Software Testing Problems 5: Starting to Test Connected Applications

If no one has completely solved issues surrounding the testing of Web Sites or traditional
Win32 applications then you can assume that there are problems abound testing applications
that connect to either other networked applications or web services.   Advancements
such as Indigo will
only make these types of applications more prevalent moving forward so you’re going
to have to get used to it.  Having tested
the Start Page in the VS 2002/2003 releases and now leading the team responsible for
testing what will be a very connected help system I can offer some advice…

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Know Thy Dependencies: You need to know
all of the services that are required by your application and you’ll need to know
the services and data stores they depend on.  It
helps to make sure you have a detailed map of your service architecture both in and
out of your span of control.


Control Dependencies:   Strict
control must be placed on the data going back and forth to each service.  If
you have a shared Schema you should put a lot of effort into making sure that this
schema is bulletproof and as restrained as possible given the needs of the application.  If
a service is meant to return you a set of contact information for customers that match
search criteria you have to make sure you have restrictions on each part of the contact
information.  The phone number should
only be acceptable phone numbers, the name only valid characters, etc.  The
data store needs to have checks in place to verify this is the case, the service needs
to make sure that’s all it returns, and the application requesting the information
needs to be sure it only uses data in the correct form. 


Your dependencies have to lock down early and stay that way.  Once
you have defined the communication arrangement you have to be sure that the call remains
the same throughout the expected life of the software unless you are prepared to test
and deliver updates to your client app as often as a web site could change.  It
would be bad if, for VS users, all of a sudden online help searches were returned
in a different format than the UI expected and was unable to display. 


Think about your edge cases here… What is the max number of records that could be
returned? What is the max space allotted for each field?  How
long will it take this full dataset to return over a 28.8 modem?


Goals need to be set early and monitored often at every level when it comes to the
service level your application expects.  If
you expect a user to be able to see their search results in under X seconds the UI
must be able to display returned results in a fraction of X, the data store must be
able to fetch the results in Y and the service must do its job and bundle the results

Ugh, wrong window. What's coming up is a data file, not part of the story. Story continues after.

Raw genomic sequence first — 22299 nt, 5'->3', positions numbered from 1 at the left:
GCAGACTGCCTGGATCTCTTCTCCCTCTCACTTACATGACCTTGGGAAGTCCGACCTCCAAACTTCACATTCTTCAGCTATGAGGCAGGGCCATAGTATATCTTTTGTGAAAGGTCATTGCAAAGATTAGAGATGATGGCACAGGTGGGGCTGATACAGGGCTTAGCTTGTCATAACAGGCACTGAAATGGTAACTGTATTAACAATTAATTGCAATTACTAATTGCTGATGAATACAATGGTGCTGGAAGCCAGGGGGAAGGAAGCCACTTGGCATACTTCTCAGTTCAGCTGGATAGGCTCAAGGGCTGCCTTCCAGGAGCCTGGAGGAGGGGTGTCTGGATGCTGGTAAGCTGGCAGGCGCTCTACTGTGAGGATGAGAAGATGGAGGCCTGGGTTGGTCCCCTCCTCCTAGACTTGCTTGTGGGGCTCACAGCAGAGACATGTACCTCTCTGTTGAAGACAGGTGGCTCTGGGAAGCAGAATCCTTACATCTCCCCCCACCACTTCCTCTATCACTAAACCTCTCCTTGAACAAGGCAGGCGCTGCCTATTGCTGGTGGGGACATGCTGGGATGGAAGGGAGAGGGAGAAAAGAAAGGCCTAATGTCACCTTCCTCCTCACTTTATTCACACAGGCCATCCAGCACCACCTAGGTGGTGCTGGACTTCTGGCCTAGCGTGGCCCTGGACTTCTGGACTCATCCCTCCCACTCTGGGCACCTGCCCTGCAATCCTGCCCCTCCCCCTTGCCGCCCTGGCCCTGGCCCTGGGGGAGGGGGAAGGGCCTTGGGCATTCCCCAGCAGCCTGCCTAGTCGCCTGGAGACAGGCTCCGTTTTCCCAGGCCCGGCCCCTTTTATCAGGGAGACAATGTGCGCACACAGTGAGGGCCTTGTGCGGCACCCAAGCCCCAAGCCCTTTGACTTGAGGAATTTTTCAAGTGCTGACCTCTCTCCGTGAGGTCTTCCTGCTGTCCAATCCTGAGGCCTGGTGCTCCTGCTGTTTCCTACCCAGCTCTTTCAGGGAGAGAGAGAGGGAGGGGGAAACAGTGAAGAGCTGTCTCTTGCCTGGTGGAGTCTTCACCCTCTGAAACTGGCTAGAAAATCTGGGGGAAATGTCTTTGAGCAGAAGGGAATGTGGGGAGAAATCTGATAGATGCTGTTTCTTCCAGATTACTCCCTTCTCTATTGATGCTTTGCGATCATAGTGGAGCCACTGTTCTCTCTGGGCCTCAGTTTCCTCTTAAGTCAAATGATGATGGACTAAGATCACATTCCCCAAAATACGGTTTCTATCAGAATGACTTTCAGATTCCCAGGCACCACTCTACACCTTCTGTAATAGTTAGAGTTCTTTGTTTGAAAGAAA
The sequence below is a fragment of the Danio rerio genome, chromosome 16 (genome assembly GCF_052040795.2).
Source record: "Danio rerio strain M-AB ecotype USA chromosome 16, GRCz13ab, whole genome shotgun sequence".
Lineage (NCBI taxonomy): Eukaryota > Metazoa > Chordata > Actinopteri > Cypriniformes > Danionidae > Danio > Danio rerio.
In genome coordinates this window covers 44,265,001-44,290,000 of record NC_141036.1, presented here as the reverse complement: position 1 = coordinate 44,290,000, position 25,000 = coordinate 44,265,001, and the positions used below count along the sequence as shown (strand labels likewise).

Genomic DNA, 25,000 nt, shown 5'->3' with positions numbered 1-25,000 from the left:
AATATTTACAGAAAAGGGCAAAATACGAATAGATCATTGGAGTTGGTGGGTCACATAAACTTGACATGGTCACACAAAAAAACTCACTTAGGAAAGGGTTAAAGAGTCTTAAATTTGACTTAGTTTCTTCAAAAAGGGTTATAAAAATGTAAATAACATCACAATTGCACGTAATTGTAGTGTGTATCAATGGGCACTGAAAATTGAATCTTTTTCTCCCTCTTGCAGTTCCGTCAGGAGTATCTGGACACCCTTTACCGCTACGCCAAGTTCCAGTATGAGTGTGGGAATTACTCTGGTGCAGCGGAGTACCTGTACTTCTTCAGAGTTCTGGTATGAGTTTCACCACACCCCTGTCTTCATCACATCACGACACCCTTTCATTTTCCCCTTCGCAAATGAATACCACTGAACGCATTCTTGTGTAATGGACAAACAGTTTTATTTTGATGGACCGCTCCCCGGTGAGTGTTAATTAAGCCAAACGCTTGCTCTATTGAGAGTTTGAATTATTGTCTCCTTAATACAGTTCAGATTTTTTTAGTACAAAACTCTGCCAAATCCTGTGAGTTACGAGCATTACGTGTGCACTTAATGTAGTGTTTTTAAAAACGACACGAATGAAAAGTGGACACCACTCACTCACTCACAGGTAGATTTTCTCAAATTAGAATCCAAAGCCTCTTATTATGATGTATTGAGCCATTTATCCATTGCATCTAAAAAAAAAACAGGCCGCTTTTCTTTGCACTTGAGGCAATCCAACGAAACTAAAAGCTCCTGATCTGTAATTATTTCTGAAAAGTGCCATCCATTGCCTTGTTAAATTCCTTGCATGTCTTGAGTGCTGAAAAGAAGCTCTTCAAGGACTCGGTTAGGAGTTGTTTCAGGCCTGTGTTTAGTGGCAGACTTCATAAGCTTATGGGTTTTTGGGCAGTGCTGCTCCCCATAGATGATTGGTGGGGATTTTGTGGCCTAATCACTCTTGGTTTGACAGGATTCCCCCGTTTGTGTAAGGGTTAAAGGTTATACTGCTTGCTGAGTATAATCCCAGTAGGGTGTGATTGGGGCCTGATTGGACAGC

in Z.  Each step must be tracked both
independently and with the combined round trip to ensure the proper user experience. 


“Trust No one”: So you’ve setup testing
and contracts with your dependencies.  This
doesn’t mean your application can assume it always gets data in the right form.  This
means you’ll need a hefty set of negative tests that attempt to bring your application
to a halt at each level with invalid data.  What
if you get back more than the expected max?  What
if the name contains invalid characters?  Can
you sneak an XML tag into the results with hidden script calls? Be sure your application
ignores or reports any data it’s not supposed to use.  The
VS Start Page simply chooses to ignore data it doesn’t know how to display so, hopefully,
a poor return set won’t result in a completely blank set.  Since
it’s not a mission critical VS component we don’t mind the loss in fidelity. 


Expect the worst from your transporter :
I don’t care if Jason Statham is
moving your data around; he’s going to get stuck in network traffic, pulled over by
your users’ proxy servers, and potentially tripped by aggressive anti-virus software.   So
this means your app has to know how to handle all of these situations appropriately.  For
example, the VS Start Page used the MSXML object to fetch data from online XML stores.  Unfortunately
there is a bug in the MSXML object we didn’t know about that allows it to be interfered
with by some proxy servers even when a standard HTTP request would work to access
the data.  We could have made the call
simpler and not relied on the MSXML component to avoid this.  In
this case the transporter pulled over. I unfortunately have example bugs that fit
each of these categories and more so make sure you have given your transporter a good
work out in conditions you expect your users to encounter. 


Test with Overlap: If your dependency
chain is A->B->C->D you could test D and call it a day.  I’d
recommend that in addition to testing D you work on testing the various combinations
as well.   You should also ensure
that even if A is tested by someone else that this person tries testing through D
on occasion.  It will help the A tester
understand how their component is being used up the chain as well as give you another
set of eyes on D.  Yes, fair trade and
all, it also means the D tester should overlap and test individually down the line
as well.


That’s all for now I probably missed some important things and may not have gotten
specific enough.


I’d love your feedback on the content and depth of these testing entries.